How a holistic approach to performance is providing success for students

Students who are ready to throw themselves into all aspects of performance will be rewarded with fulfilling careers across the performing arts sector.

There are many ways to approach a career in the arts but the most successful emerging artists create their own opportunities. They understand how to take on all facets of performance including, writing, directing, producing and acting even though they are very different skills.

This insight is the key to Federation University’s Bachelor of Performing Arts degree which has crafted a holistic, multiskilled approach to co-operative creation. Former graduates of the university’s Arts Academy include the Artistic Director of Sisters Grimm, Ash Flanders, musical theatre performer Josh Piterman, and Greenroom awarded-nominated writer, singer and comedian Michelle Brasier.

A virtual open day taking place on August 16th is the perfect opportunity for year 12 students to experience everything Federation University’s Bachelor of Performing Arts has to offer.

‘We encourage our students to think outside the box. If you want a career in the performing arts, you have to be able to imagine one,’ said Associate Professor Rick Chew, Director, Arts Academy Ballarat and Gippsland.

‘We try and give our students rigorous training in performance skills but we also try and encourage them to think more laterally about their skill sets,’ Chew added.

Achieving success through learning and collaboration

The course, which is taught at Federation Uni’s Ballarat campus, is structured to provide students with valuable practical tools which link the disciplines in the performing arts sector. Examples include writing and performing over both screen and stage. It also has a clear focus on the value of students working together and nurturing each other’s projects.

‘We encourage our students to collaborate and it’s our interdisciplinary approach, which I think, has led to a lot of success for our graduates in actually sustaining their careers,’ Chew said.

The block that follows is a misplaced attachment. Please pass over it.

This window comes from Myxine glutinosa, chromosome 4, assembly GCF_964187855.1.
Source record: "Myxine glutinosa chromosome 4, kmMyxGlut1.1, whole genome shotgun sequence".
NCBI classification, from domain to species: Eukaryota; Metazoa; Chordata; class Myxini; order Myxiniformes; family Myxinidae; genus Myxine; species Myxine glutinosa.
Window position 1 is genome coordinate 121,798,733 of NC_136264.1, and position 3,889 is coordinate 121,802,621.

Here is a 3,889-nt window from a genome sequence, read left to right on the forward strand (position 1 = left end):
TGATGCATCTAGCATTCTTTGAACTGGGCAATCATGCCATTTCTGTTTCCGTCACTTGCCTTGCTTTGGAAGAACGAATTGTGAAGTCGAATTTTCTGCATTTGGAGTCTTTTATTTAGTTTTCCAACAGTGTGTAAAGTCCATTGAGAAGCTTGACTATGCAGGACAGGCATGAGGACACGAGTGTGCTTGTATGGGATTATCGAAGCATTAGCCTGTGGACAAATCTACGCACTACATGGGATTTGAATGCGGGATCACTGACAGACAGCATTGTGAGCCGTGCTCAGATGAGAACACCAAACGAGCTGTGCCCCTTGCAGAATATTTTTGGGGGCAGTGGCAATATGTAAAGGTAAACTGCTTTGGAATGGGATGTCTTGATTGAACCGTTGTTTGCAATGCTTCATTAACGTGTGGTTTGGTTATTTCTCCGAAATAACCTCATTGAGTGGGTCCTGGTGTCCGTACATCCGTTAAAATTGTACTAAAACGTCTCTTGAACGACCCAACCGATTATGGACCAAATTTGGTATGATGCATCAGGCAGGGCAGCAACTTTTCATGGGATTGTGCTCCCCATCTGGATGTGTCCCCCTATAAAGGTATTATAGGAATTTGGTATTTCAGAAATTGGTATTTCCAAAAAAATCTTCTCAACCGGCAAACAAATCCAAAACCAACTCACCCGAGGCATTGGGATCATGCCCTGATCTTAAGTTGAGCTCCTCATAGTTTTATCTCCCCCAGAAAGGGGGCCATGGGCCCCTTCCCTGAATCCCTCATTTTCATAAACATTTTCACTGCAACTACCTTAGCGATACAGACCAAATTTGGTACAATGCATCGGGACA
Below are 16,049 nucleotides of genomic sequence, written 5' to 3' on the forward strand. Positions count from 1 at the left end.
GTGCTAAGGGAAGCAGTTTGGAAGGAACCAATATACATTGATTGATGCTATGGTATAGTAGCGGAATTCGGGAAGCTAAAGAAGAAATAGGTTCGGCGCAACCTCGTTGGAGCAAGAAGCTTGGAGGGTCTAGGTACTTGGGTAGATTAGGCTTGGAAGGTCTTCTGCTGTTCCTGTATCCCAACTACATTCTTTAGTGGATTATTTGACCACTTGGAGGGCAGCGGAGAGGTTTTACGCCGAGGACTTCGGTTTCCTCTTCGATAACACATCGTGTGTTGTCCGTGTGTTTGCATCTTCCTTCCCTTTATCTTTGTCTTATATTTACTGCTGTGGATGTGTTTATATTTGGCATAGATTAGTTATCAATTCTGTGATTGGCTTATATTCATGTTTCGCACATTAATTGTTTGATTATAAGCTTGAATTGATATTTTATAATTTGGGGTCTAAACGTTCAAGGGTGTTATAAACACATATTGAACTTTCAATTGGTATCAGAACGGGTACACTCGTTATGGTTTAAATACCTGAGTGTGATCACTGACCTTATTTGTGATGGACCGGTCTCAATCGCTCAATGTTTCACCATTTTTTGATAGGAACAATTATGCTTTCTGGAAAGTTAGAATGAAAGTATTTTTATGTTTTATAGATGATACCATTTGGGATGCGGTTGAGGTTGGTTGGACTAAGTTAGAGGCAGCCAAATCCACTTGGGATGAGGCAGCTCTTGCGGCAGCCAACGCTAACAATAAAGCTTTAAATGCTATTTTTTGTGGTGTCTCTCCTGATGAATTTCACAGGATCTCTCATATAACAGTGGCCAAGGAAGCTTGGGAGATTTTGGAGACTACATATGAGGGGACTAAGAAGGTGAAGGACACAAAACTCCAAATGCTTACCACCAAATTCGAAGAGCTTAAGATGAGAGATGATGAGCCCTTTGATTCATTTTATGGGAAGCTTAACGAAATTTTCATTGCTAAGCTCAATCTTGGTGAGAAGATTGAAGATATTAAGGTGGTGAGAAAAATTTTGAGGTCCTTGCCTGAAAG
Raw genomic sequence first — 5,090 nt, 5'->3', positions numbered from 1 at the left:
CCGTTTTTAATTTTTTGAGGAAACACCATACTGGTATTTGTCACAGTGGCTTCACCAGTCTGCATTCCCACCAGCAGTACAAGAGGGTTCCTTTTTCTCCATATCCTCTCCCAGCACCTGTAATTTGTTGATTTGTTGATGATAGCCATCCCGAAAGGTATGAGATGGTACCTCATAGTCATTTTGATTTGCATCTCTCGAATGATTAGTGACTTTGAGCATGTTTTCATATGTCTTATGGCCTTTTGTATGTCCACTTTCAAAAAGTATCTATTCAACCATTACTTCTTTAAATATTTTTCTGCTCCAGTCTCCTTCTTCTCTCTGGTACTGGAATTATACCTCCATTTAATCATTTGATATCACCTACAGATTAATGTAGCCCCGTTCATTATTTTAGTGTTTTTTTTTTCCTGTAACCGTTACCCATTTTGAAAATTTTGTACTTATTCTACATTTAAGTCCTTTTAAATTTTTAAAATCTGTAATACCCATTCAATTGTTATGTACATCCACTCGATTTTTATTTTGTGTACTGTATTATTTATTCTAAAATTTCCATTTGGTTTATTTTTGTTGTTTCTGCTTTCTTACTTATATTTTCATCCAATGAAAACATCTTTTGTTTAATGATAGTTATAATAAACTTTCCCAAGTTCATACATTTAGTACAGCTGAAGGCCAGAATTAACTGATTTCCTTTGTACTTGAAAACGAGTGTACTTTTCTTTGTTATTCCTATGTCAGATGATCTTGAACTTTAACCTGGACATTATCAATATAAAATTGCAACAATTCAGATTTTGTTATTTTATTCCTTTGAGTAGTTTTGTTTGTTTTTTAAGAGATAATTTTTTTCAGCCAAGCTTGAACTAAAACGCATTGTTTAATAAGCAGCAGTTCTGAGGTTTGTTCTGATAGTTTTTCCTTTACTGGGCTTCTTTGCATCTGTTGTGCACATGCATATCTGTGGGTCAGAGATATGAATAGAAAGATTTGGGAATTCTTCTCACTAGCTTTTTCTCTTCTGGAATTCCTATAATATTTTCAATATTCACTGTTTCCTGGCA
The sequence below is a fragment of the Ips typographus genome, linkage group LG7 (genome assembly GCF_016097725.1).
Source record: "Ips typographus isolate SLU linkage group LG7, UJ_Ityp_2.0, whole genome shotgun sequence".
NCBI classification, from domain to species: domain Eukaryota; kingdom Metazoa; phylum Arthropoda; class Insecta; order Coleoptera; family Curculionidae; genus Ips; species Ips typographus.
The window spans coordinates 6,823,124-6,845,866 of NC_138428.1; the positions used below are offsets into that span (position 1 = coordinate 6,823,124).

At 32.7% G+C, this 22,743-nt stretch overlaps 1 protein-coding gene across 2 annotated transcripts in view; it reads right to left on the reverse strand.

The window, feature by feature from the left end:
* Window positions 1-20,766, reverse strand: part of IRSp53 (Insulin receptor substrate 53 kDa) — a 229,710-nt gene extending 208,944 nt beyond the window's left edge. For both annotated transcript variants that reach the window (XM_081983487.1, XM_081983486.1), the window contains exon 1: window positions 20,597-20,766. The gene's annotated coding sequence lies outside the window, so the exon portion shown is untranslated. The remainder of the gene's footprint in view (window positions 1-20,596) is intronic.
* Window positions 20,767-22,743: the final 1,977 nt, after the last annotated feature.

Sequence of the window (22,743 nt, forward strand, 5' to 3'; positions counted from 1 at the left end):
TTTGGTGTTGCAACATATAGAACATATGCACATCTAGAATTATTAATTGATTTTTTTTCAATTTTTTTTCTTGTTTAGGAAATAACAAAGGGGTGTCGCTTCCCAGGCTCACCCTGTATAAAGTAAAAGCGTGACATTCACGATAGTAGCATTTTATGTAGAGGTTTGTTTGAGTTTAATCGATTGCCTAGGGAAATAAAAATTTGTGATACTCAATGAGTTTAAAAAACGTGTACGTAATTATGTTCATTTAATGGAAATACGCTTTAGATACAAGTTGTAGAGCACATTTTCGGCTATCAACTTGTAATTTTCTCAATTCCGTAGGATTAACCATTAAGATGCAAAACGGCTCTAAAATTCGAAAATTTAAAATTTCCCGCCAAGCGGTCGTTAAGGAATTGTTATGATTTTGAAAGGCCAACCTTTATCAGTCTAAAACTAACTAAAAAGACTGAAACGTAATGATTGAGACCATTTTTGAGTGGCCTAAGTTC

These collaborations are not only formed between students enrolled in the course but also between former alumni who often come back to the university to teach and share their knowledge with current students.

Recently Ash Flanders returned to work with third year Music Theatre students helping them to transform a Sisters Grimm production of Sovereign Wife into a musical theatre piece.

Chew explains that there’s a particular loyalty students have to the university, which is demonstrated through their dedication in returning to campus to share experiences.

‘Our students often come back to us to teach and I think that’s crucial to the sort of ethos of the Arts Academy really, that they want to promote the training they received with us within their profession.’

In addition to Flanders, Michelle Brasier has also returned to share knowledge with students about the success she has achieved. She’s recently worked on ABC’s Home Alone Together and Stan’s Australian Lockdown Comedy Festival in addition to creating her own comedy shows, which she’s performed at Edinburgh Fringe.

Chew said Brasier has worked with final year students on the Professional Practice grant writing course, which is just another component of the program he believes provides students with a well-rounded skillset. The course allows students to collaborate with Regional Arts Victoria whereby they produce work and go through a grant writing process, which he says is invaluable.

‘In a way it’s giving them the kind of kickstart to thinking collaboratively and actually writing their own material. And that’s where I have really seen the success in our students,’ he concluded.

Find out more about the Bachelor of Performing Arts at Federation University.